Opinion: Let’s hear from Netanyahu


Jennifer Hutchinson

Jennifer Hutchinson

It is crucial that our leaders hear from Israeli Prime Minister Benjamin Netanyahu. Despite attempts by the White House and Senate Democrats to stunt Netanyahu’s talks on negotiations with Iran, there are good reasons for his visit that far exceed policy protocol.

Talks of violating protocol began after Congress extended an invitation to the Israeli leader, for March, without the consent of President Obama. The President immediately stated that he would refuse to meet with Netanyahu stating, “I’m declining to meet with him simply because our general policy is, we don’t meet with any world leader two weeks before their election. I think that’s inappropriate, and that’s true with some of our closest allies,” according to CNN.

It’s funny that President Obama is now suddenly the voice of practice and procedure; because just back in 2009 he visited German Chancellor Angela Merkel just three months before her country’s elections. That was back when the policy wasn’t so convenient for him, so therefore it was ignored. However, now in an attempt to help Democrats save face, the policy must be upheld to its strictest limits.

However, this isn’t about protocol. Congress has every right to invite whomever it would like. The Washington Post reported House Speaker John Boehner commenting, “I did not consult the White House, Congress can make this decision on its own. Obama expects us to stand idly by and do nothing while he cuts a bad deal with Iran.”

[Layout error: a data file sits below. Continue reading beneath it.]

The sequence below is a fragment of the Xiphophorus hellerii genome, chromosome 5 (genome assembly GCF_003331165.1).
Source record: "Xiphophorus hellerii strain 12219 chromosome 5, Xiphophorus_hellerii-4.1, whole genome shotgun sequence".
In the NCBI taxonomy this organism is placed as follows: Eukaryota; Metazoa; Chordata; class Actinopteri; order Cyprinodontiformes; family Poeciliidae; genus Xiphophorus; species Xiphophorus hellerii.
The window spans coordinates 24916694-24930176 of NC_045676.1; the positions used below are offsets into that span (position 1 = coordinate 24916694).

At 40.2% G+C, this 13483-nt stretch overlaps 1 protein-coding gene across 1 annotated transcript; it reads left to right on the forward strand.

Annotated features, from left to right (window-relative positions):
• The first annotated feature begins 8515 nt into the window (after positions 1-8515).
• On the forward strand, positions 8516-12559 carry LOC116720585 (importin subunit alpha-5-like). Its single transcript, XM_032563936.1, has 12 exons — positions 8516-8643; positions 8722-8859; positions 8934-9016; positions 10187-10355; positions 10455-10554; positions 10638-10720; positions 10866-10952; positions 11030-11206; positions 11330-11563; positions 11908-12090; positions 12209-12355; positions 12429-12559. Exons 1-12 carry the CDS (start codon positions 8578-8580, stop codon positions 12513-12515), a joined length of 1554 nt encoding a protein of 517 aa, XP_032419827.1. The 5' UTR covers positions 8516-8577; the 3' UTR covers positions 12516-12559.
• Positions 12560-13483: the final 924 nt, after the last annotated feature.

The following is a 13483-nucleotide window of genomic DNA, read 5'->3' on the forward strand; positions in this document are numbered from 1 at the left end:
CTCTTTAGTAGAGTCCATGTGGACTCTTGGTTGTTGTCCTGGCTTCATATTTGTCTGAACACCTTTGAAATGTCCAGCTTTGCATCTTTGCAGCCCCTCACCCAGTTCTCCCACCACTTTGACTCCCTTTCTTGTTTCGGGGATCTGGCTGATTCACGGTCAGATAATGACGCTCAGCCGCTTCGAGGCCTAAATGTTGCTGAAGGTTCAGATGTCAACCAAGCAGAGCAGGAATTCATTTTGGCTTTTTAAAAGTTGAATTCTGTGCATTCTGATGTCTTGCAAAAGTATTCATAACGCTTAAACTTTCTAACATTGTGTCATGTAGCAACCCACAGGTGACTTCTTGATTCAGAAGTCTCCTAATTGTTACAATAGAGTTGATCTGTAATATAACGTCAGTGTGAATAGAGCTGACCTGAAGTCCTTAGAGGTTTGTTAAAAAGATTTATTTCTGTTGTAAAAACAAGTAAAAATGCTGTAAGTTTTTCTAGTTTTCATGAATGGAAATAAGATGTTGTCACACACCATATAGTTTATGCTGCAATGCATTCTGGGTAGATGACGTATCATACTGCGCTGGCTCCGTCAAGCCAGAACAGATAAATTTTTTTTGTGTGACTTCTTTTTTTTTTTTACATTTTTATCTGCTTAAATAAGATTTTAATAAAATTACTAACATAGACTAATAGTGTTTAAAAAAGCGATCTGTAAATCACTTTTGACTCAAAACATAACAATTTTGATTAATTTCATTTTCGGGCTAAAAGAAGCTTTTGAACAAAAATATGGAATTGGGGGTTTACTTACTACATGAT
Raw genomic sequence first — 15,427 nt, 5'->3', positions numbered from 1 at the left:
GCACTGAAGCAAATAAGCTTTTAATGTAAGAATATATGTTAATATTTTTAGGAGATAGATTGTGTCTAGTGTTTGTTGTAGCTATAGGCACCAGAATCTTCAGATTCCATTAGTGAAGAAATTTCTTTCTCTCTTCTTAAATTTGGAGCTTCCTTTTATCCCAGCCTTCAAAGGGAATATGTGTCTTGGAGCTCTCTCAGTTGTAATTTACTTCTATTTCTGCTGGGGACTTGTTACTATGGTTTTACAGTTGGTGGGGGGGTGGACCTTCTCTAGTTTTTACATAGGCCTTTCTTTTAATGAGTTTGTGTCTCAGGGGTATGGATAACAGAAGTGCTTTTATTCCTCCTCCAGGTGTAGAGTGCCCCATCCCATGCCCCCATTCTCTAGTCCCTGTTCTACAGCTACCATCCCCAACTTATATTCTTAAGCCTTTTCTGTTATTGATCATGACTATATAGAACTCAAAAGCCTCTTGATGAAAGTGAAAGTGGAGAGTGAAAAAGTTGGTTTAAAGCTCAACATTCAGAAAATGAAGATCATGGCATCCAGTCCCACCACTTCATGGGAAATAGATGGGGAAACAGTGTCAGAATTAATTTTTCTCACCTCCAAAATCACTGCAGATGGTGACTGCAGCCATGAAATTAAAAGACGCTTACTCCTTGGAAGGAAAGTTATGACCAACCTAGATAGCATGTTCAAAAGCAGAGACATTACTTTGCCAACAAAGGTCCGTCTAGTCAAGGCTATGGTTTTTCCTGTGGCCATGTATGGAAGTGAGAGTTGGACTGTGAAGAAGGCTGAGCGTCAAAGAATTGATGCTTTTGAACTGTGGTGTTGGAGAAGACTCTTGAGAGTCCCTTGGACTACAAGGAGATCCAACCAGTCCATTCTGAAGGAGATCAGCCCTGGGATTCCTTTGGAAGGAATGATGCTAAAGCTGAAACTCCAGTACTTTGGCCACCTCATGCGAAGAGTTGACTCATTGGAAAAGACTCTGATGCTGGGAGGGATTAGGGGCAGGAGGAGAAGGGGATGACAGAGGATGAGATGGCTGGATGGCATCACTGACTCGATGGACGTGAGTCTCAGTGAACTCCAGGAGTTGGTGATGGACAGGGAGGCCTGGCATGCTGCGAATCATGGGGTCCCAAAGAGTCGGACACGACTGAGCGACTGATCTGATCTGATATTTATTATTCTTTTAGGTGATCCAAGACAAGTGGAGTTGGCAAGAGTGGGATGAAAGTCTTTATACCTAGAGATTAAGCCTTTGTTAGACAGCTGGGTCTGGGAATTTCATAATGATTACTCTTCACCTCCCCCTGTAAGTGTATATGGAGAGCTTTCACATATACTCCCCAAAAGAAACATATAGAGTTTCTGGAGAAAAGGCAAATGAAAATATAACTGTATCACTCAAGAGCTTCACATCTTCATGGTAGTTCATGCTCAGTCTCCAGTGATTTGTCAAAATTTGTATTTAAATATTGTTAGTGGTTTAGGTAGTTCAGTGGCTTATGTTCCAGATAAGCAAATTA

This is about the fact that Obama and Senate Democrats don’t want to be exposed for being weak when it comes to talks with Iran, and not taking the proper measures to halt Iran’s nuclear weapon production. President Obama claims sanctions will ruin longstanding talks with Iran. However, those talks have gone nowhere for years and Israel is becoming ever more in danger. Even some Senate Democrats, such as New Jersey Senator Robert Menendez, have accused Obama’s negotiations with Iran as sounded like “talking points that come straight out of Tehran.”

Democrats have made strains between the United States and Israel. As one of our closest allies, what’s good for Israel is good for the U.S., and those who are enemies that threaten Israel also are enemies that threaten the U.S. Israel a model democratic state in the Middle East, and the United States must do whatever it can to bolster Israel in order to expand democracy throughout the rest of that region. This means implementing strict sanctions against Iran that will provide actions instead of nice words.

Netanyahu has said he will take every opportunity in order to protect Israel. We should not threaten the well fare of an ally over hurt feelings.